Mission Statement and History

Our Mission: 

To recruit high school students from underrepresented and disadvantaged backgrounds into science, medicine, and public health by equipping them with the excitement, knowledge, skills, confidence, and community necessary to pursue education and careers in these fields. By eliminating educational disparities and increasing representation of underrepresented and disadvantaged groups in science and health professions, we ultimately seek to improve health access and outcomes in communities that face health disparities.

Our History:

Started by the Student National Medical Association (SNMA), HPREP is a nation-wide high school science enrichment program aimed at recruiting African-American, Native American, and Latino high school students into the science and health professions.  Under the mentorship of medical school faculty and medical students, HPREP participants (high school freshmen, sophomores, juniors, and seniors) are introduced to various topics in medicine, science and public health—with special emphasis on problems and issues affecting minority communities.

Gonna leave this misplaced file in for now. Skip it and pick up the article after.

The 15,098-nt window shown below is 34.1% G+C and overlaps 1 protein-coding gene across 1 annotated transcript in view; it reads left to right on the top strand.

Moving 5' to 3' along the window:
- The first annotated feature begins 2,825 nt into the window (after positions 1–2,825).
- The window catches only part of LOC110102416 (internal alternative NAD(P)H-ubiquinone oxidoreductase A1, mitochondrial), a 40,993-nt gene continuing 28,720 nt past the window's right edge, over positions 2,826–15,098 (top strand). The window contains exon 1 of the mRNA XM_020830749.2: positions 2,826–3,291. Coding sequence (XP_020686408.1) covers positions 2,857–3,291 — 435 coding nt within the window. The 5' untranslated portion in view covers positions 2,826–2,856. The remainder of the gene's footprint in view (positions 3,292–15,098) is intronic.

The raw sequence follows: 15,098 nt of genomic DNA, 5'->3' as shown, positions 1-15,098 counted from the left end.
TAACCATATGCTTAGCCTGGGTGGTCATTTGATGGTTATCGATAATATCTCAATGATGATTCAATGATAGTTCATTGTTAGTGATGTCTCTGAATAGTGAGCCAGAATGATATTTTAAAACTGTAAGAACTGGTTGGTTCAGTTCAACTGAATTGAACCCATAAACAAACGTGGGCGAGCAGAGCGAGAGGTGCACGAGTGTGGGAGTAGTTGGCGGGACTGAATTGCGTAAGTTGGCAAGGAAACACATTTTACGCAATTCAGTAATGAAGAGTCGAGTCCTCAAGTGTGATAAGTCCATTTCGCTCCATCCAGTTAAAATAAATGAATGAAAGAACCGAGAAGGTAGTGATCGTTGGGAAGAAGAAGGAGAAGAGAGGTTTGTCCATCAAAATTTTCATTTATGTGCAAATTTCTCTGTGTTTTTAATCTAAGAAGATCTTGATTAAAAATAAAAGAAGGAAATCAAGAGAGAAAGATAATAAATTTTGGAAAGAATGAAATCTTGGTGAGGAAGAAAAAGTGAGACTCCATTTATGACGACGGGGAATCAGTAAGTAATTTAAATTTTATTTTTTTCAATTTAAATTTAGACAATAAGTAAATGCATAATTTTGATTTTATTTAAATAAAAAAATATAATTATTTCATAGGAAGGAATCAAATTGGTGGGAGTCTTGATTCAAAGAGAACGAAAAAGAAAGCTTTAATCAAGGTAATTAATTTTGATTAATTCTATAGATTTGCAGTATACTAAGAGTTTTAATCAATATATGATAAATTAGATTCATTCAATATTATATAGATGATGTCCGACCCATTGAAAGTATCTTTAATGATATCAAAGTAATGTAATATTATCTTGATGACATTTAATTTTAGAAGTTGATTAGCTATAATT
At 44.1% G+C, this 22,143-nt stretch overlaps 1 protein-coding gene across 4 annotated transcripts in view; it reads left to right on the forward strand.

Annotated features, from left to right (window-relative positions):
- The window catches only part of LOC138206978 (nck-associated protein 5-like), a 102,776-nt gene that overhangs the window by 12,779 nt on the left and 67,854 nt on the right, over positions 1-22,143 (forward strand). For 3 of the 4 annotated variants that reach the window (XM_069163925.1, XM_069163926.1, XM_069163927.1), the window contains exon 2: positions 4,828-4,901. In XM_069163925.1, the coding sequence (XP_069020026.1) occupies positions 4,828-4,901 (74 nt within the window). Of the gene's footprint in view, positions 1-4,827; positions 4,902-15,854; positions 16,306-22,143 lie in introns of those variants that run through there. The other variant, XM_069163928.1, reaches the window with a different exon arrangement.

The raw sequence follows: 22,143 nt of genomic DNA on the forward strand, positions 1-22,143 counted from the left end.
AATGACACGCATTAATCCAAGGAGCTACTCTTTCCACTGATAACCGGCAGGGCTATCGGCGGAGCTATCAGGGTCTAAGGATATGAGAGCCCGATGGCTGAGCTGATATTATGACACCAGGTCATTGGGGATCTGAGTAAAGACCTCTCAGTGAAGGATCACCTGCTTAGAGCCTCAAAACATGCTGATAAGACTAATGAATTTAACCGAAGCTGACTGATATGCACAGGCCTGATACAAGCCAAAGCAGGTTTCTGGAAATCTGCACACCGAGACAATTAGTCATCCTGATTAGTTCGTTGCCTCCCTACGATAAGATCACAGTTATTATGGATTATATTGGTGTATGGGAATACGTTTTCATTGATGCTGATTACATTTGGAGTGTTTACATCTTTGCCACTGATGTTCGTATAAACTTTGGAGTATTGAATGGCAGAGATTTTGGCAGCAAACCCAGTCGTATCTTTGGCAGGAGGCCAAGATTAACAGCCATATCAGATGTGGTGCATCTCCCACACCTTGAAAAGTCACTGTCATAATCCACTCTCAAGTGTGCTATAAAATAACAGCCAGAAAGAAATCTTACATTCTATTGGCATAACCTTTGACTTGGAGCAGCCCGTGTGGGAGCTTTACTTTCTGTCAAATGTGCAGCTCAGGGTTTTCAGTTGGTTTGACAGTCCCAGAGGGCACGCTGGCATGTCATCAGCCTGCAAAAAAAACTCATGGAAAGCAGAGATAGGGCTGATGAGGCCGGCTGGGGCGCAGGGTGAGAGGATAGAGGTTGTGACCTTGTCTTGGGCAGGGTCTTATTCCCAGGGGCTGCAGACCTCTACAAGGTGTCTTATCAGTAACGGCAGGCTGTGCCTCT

Though historically a part of the HMS SNMA community service efforts, HPREP became inactive in 2004. During the 2007-2008 academic year, a group of HMS students revitalized the program, organizing a 6-week program for fourteen students. HPREP has recruited graduate student teachers and mentors from several Harvard programs including MPH students from Harvard School of Public Health and PhD students from Division of Medical Sciences. Through the efforts of our volunteers and with the support of our sponsors, we are now able to welcome over 60 high school students to HPREP for an expanded curriculum of 10 weeks.

Our Objectives:

  • To promote knowledge, critical thinking, and excitement about science while building students’ confidence in their ability to succeed in these fields through a hands-on biology and health curriculum.
  • To equip our students with the knowledge, skills, resources, and confidence needed to apply to college through workshops and one-on-one mentorship.
  • To expose high school students to different health careers and pathways through structured interactions with a diverse body of graduate and medical students and professionals.
  • To connect students with mentors and role models to create a network and community of support for student success.
  • To increase student awareness of health disparities and the ways to address them through formal lectures and community building.
  • To engage the scientific and medical communities across Harvard in eliminating disparities in representation, education, and health through volunteer training and ongoing support.
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